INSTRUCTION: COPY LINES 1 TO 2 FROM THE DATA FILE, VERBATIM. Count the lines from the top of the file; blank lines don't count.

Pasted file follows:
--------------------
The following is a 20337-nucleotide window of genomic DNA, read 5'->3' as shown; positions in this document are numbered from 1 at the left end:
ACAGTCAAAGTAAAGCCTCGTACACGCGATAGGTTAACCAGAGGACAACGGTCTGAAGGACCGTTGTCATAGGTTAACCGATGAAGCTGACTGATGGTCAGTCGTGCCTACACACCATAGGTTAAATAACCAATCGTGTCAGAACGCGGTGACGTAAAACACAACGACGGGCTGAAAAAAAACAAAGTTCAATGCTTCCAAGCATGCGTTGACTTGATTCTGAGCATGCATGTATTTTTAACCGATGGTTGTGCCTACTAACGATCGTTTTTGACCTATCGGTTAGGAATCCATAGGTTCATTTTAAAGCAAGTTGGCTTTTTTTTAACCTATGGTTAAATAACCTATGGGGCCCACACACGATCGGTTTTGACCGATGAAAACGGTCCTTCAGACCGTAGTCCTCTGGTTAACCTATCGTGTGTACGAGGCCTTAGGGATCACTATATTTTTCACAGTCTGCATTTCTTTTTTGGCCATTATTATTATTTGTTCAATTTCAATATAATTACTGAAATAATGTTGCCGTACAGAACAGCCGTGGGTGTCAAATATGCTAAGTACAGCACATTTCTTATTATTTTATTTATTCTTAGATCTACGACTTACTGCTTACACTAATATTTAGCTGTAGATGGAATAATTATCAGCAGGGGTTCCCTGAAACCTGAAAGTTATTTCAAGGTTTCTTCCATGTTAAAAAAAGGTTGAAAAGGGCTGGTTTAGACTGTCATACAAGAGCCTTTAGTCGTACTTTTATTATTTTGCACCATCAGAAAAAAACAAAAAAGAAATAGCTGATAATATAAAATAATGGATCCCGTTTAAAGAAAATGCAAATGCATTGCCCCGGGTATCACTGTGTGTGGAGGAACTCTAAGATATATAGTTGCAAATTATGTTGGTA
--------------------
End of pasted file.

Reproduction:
The following is a 20337-nucleotide window of genomic DNA, read 5'->3' as shown; positions in this document are numbered from 1 at the left end:
ACAGTCAAAGTAAAGCCTCGTACACGCGATAGGTTAACCAGAGGACAACGGTCTGAAGGACCGTTGTCATAGGTTAACCGATGAAGCTGACTGATGGTCAGTCGTGCCTACACACCATAGGTTAAATAACCAATCGTGTCAGAACGCGGTGACGTAAAACACAACGACGGGCTGAAAAAAAACAAAGTTCAATGCTTCCAAGCATGCGTTGACTTGATTCTGAGCATGCATGTATTTTTAACCGATGGTTGTGCCTACTAACGATCGTTTTTGACCTATCGGTTAGGAATCCATAGGTTCATTTTAAAGCAAGTTGGCTTTTTTTTAACCTATGGTTAAATAACCTATGGGGCCCACACACGATCGGTTTTGACCGATGAAAACGGTCCTTCAGACCGTAGTCCTCTGGTTAACCTATCGTGTGTACGAGGCCTTAGGGATCACTATATTTTTCACAGTCTGCATTTCTTTTTTGGCCATTATTATTATTTGTTCAATTTCAATATAATTACTGAAATAATGTTGCCGTACAGAACAGCCGTGGGTGTCAAATATGCTAAGTACAGCACATTTCTTATTATTTTATTTATTCTTAGATCTACGACTTACTGCTTACACTAATATTTAGCTGTAGATGGAATAATTATCAGCAGGGGTTCCCTGAAACCTGAAAGTTATTTCAAGGTTTCTTCCATGTTAAAAAAAGGTTGAAAAGGGCTGGTTTAGACTGTCATACAAGAGCCTTTAGTCGTACTTTTATTATTTTGCACCATCAGAAAAAAACAAAAAAGAAATAGCTGATAATATAAAATAATGGATCCCGTTTAAAGAAAATGCAAATGCATTGCCCCGGGTATCACTGTGTGTGGAGGAACTCTAAGATATATAGTTGCAAATTATGTTGGTA